Oct 12

Q&A: Jose Fever talks art & music, pan dulce and his love affair with Boyle Heights

Photos by Photojeninc

Cesar Chavez and Breed St was the first José José print I saw in Boyle Heights. I didn’t know what to make of it. I knew the man’s music, mostly from watching Siempre en Domingo as a kid with my parents, but I wouldn’t necessarily call myself a fan of the Mexican crooner.

Once I started spotting more pieces around the hood, it was intriguing. I realized I had seen other stencils and wheat-pastings in other parts of town as well. I asked myself, “What kind of person has an obsession with José José?”

His name is “Fever… Jose Fever” he says. Tonight, Jose Fever will be showing a few prints at the grand opening of Espacio 1839, a collective providing books, radio, vinyl and tapes, and clothing.

Although he plans to attend, he will remain anonymous. So if you’re on the hunt for Jose Fever this is the hint he gave on Facebook: “Ladies don’t be fooled by guys saying they’re Jose Fever at the show. Say no to Pirateria! One way to be sure its really me, check the abs, if they’re rock solid and have a tattoo on them that say “wash clothes here” that’s me!”

We managed to squeeze out a bit from the self-proclaimed romantic… Check it out!

MN: Where did the name Jose Fever come from?
JF: From an emotion I felt after rediscovering Jose Jose’s music and not being able to detach from it. When things escalate to an uncontrollable fire that continues to spread I call it a fever. It could be anything from a current type of food you’re into at the moment that you must keep having, to a crush on someone that you can’t remove from your mind- it’s called running a fever.

In my case it’s the daily celebration of listening, enjoying and dissecting Jose Jose’s music. I am a romantic and passionate person and so are his songs and that combination is Jose Fever.

MN: What’s your obsession with José José?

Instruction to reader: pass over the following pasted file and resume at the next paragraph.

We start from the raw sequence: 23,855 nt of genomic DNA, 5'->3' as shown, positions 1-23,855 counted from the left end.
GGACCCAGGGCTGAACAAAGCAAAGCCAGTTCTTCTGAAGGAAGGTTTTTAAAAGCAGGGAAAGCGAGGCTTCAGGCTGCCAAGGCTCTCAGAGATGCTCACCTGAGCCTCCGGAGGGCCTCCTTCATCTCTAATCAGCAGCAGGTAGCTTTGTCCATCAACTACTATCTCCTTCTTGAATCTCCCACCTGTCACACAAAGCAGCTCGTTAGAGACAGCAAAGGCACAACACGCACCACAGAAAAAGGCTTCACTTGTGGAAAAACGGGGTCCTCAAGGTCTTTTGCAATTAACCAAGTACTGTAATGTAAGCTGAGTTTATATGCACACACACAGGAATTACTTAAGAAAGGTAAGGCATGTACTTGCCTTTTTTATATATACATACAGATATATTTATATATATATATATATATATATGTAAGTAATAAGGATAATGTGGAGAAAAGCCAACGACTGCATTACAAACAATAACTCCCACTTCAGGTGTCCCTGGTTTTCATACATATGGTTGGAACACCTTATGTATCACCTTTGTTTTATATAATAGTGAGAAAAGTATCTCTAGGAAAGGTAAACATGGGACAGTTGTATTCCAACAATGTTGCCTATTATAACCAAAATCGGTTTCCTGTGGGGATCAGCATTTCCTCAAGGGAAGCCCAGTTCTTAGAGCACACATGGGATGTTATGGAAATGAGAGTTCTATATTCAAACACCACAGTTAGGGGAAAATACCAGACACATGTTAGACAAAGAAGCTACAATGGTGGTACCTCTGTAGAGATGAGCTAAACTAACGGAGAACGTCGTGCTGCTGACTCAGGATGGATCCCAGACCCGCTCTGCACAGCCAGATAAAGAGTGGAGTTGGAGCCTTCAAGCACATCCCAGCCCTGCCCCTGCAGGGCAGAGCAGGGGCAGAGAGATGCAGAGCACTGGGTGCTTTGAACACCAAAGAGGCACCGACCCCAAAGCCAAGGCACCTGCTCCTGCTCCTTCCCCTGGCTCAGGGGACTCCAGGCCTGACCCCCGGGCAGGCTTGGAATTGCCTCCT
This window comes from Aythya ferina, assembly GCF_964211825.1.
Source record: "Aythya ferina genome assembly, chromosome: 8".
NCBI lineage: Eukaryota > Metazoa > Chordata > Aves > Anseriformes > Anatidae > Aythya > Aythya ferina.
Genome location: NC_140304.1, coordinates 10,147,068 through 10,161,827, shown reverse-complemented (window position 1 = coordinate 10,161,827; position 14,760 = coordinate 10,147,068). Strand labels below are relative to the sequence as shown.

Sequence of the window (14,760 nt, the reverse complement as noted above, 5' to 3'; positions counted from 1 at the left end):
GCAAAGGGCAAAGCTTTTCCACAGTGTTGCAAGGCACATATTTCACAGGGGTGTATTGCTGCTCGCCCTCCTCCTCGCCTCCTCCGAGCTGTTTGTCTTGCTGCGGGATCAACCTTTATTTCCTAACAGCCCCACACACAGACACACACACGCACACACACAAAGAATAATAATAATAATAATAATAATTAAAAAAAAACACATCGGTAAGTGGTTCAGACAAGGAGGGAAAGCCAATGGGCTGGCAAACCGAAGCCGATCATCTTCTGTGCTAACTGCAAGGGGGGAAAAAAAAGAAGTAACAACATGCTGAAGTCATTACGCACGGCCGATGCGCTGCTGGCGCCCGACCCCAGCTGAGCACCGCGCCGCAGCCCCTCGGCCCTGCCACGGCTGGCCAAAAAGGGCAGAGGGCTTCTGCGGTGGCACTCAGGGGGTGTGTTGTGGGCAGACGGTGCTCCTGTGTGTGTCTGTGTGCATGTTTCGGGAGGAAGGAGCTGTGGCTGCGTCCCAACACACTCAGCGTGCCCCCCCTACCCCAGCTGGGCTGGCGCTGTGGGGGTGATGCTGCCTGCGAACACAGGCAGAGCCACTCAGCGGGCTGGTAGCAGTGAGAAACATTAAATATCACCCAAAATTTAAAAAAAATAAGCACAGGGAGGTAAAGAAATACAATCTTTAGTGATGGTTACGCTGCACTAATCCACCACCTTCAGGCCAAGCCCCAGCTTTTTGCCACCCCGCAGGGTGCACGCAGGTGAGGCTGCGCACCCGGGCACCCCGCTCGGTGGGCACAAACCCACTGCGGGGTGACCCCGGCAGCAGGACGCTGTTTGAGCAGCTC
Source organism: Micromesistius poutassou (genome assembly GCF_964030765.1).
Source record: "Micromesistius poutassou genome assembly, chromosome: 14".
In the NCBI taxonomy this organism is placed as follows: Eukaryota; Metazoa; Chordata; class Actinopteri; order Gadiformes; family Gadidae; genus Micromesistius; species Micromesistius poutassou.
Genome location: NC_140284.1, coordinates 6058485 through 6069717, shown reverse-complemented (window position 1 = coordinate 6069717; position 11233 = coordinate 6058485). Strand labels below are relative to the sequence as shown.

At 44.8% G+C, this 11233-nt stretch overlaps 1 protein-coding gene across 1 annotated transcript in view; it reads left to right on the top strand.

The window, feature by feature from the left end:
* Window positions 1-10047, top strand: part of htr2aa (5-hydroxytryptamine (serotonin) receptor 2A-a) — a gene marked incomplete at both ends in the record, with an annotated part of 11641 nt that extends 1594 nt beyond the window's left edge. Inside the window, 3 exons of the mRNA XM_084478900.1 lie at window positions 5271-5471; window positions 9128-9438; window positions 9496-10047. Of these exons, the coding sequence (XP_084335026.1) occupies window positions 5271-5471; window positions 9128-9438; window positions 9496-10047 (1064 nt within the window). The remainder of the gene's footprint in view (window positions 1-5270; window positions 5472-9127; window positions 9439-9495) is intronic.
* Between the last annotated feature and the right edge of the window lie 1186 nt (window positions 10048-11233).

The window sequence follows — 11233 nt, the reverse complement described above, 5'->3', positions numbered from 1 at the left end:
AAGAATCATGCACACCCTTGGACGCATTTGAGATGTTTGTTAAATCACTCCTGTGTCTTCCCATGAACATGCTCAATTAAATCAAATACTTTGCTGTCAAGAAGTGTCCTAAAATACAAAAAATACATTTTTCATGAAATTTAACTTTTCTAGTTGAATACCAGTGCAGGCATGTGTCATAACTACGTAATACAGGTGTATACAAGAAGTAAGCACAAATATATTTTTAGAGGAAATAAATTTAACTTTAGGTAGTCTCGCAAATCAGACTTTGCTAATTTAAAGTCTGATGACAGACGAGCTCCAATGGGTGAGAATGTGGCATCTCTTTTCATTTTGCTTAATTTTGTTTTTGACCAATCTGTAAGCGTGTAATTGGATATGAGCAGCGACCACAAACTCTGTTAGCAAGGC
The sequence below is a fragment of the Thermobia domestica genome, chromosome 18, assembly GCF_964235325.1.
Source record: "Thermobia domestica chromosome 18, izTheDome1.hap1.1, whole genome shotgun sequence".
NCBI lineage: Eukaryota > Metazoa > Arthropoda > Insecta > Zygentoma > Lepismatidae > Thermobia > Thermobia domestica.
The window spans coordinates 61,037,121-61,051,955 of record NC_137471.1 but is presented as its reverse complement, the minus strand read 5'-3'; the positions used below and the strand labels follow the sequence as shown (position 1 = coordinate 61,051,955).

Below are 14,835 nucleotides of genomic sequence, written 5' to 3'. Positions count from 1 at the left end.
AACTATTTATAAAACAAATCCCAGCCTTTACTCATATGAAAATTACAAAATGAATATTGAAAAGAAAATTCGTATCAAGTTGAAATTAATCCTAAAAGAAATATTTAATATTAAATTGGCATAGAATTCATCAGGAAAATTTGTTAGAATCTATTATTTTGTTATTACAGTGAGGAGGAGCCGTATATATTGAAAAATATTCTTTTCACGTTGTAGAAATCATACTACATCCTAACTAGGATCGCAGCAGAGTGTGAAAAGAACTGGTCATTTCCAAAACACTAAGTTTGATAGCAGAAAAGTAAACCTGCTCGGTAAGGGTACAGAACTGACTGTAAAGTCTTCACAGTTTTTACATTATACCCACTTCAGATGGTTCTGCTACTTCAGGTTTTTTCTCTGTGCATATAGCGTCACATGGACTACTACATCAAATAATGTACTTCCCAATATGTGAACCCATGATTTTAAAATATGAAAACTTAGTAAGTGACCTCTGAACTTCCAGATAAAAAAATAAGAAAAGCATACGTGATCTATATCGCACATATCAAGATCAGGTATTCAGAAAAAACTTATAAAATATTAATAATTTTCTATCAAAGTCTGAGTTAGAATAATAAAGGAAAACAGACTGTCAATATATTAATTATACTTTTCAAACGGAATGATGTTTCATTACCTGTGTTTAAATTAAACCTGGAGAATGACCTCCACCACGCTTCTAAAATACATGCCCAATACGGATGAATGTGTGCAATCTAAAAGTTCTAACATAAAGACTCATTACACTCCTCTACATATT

JF: I admire his vocal skills. His technical abilities at his prime were unmatched. I personally connect with pretty much all of his songs. They describe situations in my life. He is a man that has been through the toughest times hitting rock bottom with drugs and alcohol but turned his life around during the darkest time of his life to stay clean and live a humble, spiritual life. The level of kindness, compassion and humility he practices are an inspiration to me.

MN: Where was your first Jose Fever piece posted?
JF: Crenshaw and LaBrea

MN: So you like to remain anonymous, why? Will that change at Espacio 1839’s opening tonight or ever?
JF: I do not want to interfere with the original goal, which is to bring awareness of this living legend through my artistic abilities in the streets and to contribute some of my cultural upbringing into the mix. Things always change and considering the love I am experiencing from Boyle Heights/East LA and the tight family community it is, well it seems natural to contribute in person and every day I grow eager to reveal myself and join in on the fun.

MN: Will Friday be your first-ever showing?
JF: This event is more about Espacio 1839’s grand opening, a collective of brilliant and talented people that bring quality products and events to the community. I was invited to show a selection of the posters that I am putting up in the streets at the moment. It was a last minute invitation and I said yes because I am currently experiencing a romantic love affair with Boyle Heights and I want to help Espacio 1839 and the community anyway I can. This is not a Jose Fever solo show but we have hinted at one possibly next year were I can have ample time to produce originals as opposed to just street posters and prints. I am actually happy to say that along with the street posters and prints I was able to finish an original canvas that I just delivered to Espacio 1839.

MN: You like to use quotes from Jose Jose songs in your work, what’s your favorite song? Quote?
JF: I have 5 top favorite songs. “Lo Dudo” El triste” “Voy a Llenarte Toda” “Almohada” and “Amar y Qeurer.” My favorite quotes that I seem to keep writing are “quisiera gritarte que vuelvas conmigo que si aun estoy vivo solo es para amarte” “Tu no debes quererme yo soy pecado” “El que ama no puede pensar todo lo da, todo lo da” “Esa noche entre tus brazos cai en la trampa” and so many more I cant think of right now!??

MN: Tell us a little about yourself– where did you grow up, what do you call home (specific LA area), when did you begin street art?
JF: I was born in Los Angeles near Pico Union. When I was a kid I would look forward to our weekend trips to Boyle Heights were my pops would take us to a park known as “El Hoyo” and we watched soccer games and he bought me ice cream and we loaded up on Pan Dulce from la Mascota for the week- the chorizo from there was bomb too!

I’ve been doing art for a while. Under Jose Fever, the idea started towards the end of 2008 but I went forward in 2009.

MN: What’s your favorite spot to eat in Boyle Heights?
JF: There are a few but I’m still looking. Please have your readers recommended some spots to me!

MN: Can you list other artists you admire?
JF: I try to have an open mind when it comes to art. I listen to a wide variety of genres when it comes to music so I approach art in the same manner. I can go from Diego and Siquieros to Kofie and Basquiat. Currently it’s Jaybo Monk and Paul Botello.

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